What has been discovered?
Studies of the surface of Mars have shown numerous indications that water, one of the key ingredients for life, at least in the past, may have existed on the planet in a liquid state.
Today, Mars’ atmosphere is very thin and consists mainly of carbon dioxide (CO2). However, it may have been thicker in the past and may have supported more stable conditions for life.
Many missions have been sent to Mars to look for signs of biological activity. One of the most famous missions was the Viking mission, which conducted tests to look for organic compounds and metabolic activity, but the results were mixed.
Meteorites, presumably originating from Mars, occasionally hit Earth. Some have been found to contain traces of minerals that may be linked to biological activity, although those results, too, remain controversial.
NASA has many active missions on the surface of Mars that are actively searching for signs of life. Chief among these missions are the Curiosity rovers, which landed on Mars in 2012, and Perseverance, which landed on the surface of Mars in 2021. The latter collected rock cores from Jezero Crater, where there could be tiny traces of life.
What does astrobiologist Heather Graham think?
Dr. Heather Graham is a postdoctoral researcher and organic geochemist at NASA’s Goddard Space Flight Center in Maryland. She currently works with the Mars Curiosity Rover science team and uses the SAM instrument to study deuterium on Mars. But in a prior life, she studied the evolution of land plants and their adaptations to light. Her favorite organism is lichen and her favorite science topic is terrestrialization – how those first pioneers left the relative coziness of the ocean to occupy the Earth’s surface.
And here’s what Heather Graham thinks.
“We found a lot of evidence that Mars may have supported life in the past,” Graham explained. An ocean on Mars and an atmosphere that could have supported life.”
Graham’s research has focused on developing tools and techniques that can help us identify evidence of living systems that may have biochemistry different from life on Earth, also known as “independent biosignatures.”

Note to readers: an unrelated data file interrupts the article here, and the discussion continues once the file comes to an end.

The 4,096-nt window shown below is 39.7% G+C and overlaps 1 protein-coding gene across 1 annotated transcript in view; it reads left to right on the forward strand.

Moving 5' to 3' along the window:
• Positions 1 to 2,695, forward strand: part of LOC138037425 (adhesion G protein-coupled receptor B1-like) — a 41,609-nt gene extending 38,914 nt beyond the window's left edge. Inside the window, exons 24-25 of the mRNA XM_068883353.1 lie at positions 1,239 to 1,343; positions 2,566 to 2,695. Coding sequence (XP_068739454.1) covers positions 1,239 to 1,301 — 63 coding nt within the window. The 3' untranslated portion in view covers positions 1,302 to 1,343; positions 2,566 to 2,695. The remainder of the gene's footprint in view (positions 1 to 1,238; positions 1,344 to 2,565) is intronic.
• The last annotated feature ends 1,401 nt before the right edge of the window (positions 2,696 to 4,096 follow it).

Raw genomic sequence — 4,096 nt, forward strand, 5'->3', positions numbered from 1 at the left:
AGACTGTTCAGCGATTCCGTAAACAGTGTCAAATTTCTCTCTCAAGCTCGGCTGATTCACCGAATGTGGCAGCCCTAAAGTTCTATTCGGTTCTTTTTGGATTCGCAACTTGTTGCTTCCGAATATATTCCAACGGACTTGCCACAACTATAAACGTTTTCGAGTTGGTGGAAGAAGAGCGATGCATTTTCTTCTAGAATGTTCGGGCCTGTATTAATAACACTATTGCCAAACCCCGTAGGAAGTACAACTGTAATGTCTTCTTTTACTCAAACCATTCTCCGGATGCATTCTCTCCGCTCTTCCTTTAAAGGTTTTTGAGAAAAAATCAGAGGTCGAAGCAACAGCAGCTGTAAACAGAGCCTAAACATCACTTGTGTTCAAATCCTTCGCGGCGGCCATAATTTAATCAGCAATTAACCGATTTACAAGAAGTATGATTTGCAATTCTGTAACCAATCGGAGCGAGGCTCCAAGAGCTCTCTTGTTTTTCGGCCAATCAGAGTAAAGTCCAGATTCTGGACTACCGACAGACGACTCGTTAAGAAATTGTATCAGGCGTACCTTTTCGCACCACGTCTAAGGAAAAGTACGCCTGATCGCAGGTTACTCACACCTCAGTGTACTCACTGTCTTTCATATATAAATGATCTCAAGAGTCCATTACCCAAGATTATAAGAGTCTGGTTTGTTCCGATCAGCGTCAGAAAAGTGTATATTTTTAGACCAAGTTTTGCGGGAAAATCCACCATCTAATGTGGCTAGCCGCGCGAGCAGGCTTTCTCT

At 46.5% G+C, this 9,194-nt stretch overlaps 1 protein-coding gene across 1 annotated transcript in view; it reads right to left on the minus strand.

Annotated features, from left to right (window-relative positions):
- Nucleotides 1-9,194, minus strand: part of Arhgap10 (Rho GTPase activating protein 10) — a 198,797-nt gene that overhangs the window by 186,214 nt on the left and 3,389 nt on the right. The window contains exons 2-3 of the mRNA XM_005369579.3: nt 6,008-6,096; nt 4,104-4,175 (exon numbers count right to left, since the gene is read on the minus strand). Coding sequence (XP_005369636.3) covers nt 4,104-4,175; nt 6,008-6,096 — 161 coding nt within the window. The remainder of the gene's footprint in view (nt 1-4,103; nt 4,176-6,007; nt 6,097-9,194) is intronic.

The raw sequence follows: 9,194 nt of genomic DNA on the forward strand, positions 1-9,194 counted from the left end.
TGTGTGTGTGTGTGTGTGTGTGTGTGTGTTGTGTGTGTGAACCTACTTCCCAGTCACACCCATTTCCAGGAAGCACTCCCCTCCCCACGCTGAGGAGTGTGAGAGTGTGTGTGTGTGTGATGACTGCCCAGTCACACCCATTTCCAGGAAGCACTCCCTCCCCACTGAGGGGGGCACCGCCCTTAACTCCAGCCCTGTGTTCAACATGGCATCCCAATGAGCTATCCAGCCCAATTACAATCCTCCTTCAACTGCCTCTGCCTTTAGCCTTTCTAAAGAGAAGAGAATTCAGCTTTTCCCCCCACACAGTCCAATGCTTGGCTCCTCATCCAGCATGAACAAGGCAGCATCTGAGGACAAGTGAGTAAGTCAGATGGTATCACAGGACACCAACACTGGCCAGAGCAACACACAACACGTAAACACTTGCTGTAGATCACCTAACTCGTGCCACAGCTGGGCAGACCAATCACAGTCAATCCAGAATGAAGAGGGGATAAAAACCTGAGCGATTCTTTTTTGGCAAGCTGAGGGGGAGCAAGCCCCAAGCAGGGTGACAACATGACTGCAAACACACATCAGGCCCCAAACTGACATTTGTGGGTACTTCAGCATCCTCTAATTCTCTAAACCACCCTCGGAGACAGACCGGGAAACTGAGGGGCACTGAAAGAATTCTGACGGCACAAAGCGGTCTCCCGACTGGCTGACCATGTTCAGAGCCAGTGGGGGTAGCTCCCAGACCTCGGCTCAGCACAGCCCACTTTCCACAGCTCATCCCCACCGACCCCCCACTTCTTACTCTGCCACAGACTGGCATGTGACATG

One of the most important pieces of evidence that Mars may have once supported life is the fact that the now arid planet once contained large amounts of water, a key component of life.
The fact that the 45-kilometer (28-mile) wide Jezero crater was once flooded with water and home to an ancient river delta is the reason NASA chose it as the landing site for the Mars rover Persistence.
About 4 billion years ago, Jezero formed a lake from riverbeds that were filled with clay minerals from the surrounding area. If microbial life existed during the wet Martian period, traces of it may have survived on the lake bed or in shoreline sediments. Thus, signs of past life may have been present in the Martian rock and soil samples collected by the Persistence mission.
On Earth, a magnetic field protects the atmosphere and life on the surface from harmful radiation. Mars lost water about 4 billion years ago along with the magnetic field, and without an atmosphere, Martian water vaporized and disappeared into space. This radiation also made it impossible for life to exist on the surface of Mars.
However, there is a chance that liquid water could still exist beneath the planet’s surface, and so Graham believes that if life still exists on Mars, it would also be beneath the planet’s outer layers. The advantage of underground habitation would be layers of rock and soil that protect from harmful solar radiation once delivered by the Red Planet’s magnetic field.
The encouraging facts are there. I believe in the combination of 2012 and 2021. There is something mystical and mesmerizing about it. Let’s be patient!
Image credit: https://www.space.com